Sulawesi 2003 - Travel Itinerary

Prices of common Goods in Areas accessible by Truck

  • Aqua mineral water 1.5 liter bottle = Rp 2,500 - 3,500
  • No-Name mineral water 1.5 liter bottle = Rp 2,000 - 3,000
  • Gasoline, 1 liter = Rp 2,000
  • Standard-meal at McDonalds (burger, fries, drink) = Rp 13,000 - 23,000
  • Cigarettes = Rp 3,500 .. 6,500 per pack, depends on qty and brand
  • Pisang Molen = Rp 200(village), Rp 250(town), Rp 300(city)

    Exchange Rate for Reference: IDR 10,000 = EUR 1.00 = USD 1.17

    27.November 2003

    Early morning, AVIS rental car from Villingen to FRA Airport (that is Germany). Traffic jam on Autobahn. Detour via Wuerzburg.
    Approaching Frankfurter Kreuz, should have listened to navigational system to avoid traffic jam. Not enough time to refuel rental car.
    No problem on checking in bicycles. Smooth departure on MH005 to Kuala Lumpur.


    Arrival at KUL, onward flight to CGK. Meet friends and pass gifts, accept photos for my family.
    At CGK, change EUR cash into IDR at small Bii counter on upper level (departures). Best rate, there.
    Buy Lion Air ticket to Manado at Rp 599,000 and wait until departure in the evening.
    2 hours flight to Manado, then cycling 10km from the airport (GPS MANADO) to Manado center.
    The previously popular "Hotel Smiling" has been merged with "Celebes Hotel" (just across the road).
    We check into "Celebes Hotel" (GPS CELEBE). A double room with fan and attached bathroom goes for Rp 60,000. It's not that clean and the shower doesn't work well. Our bicycles find a place in a storeroom at the previous "Hotel Smiling".
    A few days after this, renovation of "Celebes Hotel" starts. By the time you read this, expect an all-new hotel and all-new prices.


    Boat to Bunaken. In the harbour area and at hotel lobbies, touts sell boat trips to Bunaken. Asking price for boat hire is Rp 250,000 to 400,000 (before bargaining). When bargaining, consider where the boatman lives. Some stay on Bunaken and do not need to return to Manado. These folks can do it for less. Finding other passengers to share a boat is the best way to lower the price of the trip.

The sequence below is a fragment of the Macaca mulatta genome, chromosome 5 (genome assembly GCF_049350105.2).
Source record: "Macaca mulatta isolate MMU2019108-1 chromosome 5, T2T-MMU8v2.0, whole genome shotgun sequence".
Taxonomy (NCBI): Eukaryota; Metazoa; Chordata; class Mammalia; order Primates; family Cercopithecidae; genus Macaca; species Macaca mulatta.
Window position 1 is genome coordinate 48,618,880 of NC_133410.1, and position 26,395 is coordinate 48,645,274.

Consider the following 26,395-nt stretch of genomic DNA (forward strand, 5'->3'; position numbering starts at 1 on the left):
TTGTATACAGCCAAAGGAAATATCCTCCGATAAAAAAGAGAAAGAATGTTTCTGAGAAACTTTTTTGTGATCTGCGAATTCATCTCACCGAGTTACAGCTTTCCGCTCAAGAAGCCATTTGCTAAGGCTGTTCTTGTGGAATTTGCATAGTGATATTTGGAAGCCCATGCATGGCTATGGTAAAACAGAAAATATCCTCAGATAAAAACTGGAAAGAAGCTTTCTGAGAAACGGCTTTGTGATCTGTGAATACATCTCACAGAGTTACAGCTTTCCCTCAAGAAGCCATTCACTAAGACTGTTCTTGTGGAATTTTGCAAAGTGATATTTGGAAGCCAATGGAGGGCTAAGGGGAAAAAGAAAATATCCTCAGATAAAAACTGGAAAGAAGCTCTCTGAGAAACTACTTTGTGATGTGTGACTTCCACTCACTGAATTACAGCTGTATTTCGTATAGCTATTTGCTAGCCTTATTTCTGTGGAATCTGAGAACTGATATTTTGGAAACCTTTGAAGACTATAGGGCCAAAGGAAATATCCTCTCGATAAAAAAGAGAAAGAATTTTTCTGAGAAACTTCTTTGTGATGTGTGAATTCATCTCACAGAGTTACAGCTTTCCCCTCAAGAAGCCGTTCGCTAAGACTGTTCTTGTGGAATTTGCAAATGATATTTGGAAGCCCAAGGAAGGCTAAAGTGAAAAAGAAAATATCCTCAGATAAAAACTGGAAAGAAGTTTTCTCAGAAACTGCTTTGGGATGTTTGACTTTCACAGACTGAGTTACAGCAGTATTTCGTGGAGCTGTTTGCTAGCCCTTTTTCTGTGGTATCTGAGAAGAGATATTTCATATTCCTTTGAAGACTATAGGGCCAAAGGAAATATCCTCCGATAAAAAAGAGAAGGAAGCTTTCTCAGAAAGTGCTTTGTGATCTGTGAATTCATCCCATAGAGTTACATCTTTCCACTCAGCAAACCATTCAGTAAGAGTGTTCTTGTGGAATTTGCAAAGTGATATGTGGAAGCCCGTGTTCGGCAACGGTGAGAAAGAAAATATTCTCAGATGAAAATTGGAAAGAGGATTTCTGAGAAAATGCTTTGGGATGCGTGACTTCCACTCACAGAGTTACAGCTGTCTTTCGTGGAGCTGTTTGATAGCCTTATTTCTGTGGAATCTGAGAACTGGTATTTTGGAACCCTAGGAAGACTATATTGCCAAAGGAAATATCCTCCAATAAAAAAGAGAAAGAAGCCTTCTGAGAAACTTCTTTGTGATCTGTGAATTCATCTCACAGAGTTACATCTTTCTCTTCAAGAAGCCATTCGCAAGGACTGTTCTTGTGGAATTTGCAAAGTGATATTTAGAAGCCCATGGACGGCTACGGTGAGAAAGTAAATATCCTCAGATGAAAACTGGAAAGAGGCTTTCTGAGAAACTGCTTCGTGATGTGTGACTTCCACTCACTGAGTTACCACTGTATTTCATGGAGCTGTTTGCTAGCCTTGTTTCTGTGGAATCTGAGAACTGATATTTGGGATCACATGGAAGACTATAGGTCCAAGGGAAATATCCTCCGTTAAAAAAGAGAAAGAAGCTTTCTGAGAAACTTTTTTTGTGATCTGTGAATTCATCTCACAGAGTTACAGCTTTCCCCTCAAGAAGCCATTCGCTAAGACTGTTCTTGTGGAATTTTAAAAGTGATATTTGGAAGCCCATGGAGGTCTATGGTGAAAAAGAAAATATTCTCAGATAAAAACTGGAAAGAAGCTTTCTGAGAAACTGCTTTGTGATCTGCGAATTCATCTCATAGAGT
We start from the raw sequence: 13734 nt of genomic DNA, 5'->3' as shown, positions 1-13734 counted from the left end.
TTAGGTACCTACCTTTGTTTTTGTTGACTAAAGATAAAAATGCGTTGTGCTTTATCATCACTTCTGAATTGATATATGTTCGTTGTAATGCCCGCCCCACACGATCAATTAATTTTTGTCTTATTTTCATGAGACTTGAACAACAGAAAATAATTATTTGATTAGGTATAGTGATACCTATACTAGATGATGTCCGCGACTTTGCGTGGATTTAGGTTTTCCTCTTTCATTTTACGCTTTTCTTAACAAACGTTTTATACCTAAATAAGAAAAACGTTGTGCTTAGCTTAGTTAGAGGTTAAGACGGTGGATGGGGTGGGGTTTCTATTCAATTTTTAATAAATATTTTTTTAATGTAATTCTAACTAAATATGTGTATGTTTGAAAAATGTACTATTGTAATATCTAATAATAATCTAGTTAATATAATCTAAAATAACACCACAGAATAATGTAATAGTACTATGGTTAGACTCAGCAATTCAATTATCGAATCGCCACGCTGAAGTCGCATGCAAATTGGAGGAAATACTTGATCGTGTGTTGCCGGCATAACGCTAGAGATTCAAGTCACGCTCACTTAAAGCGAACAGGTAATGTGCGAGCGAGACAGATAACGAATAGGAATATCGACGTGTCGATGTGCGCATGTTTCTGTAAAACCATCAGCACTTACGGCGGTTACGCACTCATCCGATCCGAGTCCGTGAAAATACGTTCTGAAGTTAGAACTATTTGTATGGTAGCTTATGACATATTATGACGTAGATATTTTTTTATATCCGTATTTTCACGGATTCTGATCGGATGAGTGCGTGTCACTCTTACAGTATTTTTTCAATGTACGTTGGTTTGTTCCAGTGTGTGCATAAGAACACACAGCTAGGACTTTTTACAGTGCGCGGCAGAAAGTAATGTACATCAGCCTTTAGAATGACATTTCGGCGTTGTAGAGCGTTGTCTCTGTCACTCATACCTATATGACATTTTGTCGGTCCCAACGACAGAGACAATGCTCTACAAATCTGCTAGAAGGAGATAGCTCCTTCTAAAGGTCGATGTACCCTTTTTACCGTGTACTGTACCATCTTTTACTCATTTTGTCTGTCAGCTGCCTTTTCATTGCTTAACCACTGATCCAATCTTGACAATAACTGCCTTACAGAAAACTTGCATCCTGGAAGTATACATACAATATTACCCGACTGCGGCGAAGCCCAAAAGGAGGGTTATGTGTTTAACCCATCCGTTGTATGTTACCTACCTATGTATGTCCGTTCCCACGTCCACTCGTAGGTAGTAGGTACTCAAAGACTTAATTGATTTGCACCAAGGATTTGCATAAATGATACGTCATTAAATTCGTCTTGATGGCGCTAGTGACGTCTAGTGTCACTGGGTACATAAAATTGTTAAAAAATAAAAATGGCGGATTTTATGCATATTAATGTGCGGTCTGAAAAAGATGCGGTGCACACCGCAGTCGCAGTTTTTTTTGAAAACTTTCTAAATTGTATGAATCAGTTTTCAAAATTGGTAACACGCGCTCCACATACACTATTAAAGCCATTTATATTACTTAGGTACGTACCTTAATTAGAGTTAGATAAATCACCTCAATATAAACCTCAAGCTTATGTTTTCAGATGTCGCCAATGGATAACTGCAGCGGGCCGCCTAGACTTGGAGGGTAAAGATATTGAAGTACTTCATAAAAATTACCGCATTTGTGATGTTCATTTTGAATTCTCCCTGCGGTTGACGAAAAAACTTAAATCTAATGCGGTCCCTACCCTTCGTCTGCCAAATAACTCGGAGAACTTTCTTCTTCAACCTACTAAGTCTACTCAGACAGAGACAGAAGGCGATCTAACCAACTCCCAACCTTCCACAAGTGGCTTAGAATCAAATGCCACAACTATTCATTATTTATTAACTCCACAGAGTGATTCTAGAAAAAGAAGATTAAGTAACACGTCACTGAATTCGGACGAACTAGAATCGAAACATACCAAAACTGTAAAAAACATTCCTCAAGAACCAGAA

Depending on the weather, smaller boats (often outrigger type) take a non-direct (longer, slower) route to avoid rough sea. Larger boats still can go direct line to popular Pantai Liang.
    There's a large public boat from Manado to Bunaken village (and back), this costs Rp 15,000 per person and goes once per day.

    Boatman drops us at Bastiano's on Pantai Liang (west coast, GPS BASTIA). This appears the most-recommended place on Bunaken.
    Bastiano's charges Rp 125,000 per person and day, including 3 meals. Based on what other travelers reported, this is not cheap but food and accommodation at Bastiano's is better than most other places.
    Our room has a great view over the beach but we dislike that electricity is limited (5pm to 6am) and the mandi is being filled manually, once every morning. There was no shower, but there could be better rooms (at higher rates).
    Bastiano's is pretty good for divers. They have good guides, good equipment and several boats of their own. If you are on a budget, I suggest to double-check tour prices as we ended up paying more than we understood the day before.

    The cheapest place on Pantai Liang is Panorama (from Rp 50,000 per person with meals). Travelers who had stayed there said it was not too nice.

    The afternoon, we visit the booth where the marine park entrance fee has to be paid. This is Rp 50,000 per day or Rp 150,000 for a whole year. We're not sure how important it is to pay this fee, as police is said to be not very particular about it. We decide that everyone of us buys a 1-day ticket for the next day when we plan to go on a snorkeling trip.
    Next, we walk around the southern part of the island. There's a lot of villages, farming done everywhere. The largest settlement, the town of Bunaken (GPS BUNAKE), consists of a Christian and a Muslim part. The church is huge.
    Strange fruit seen on Bunaken - tell me someone how it's called ! Bunaken Church

    At dinner, we meet two guys who started a new diving operation in Irian Jaya and said that sealife there was amazing. Their website has disappeared meanwhile (January 2007)


    Joining a dive tour and enjoy excellent snorkeling at 3 different spots. One of these is found at GPS DIVE01.
    There is always a current and we drift along, can see a lot without much swimming. Boat follows the divers / snorkelers and picks us up when we have enough. Typically, we stay in the water for an hour at each location.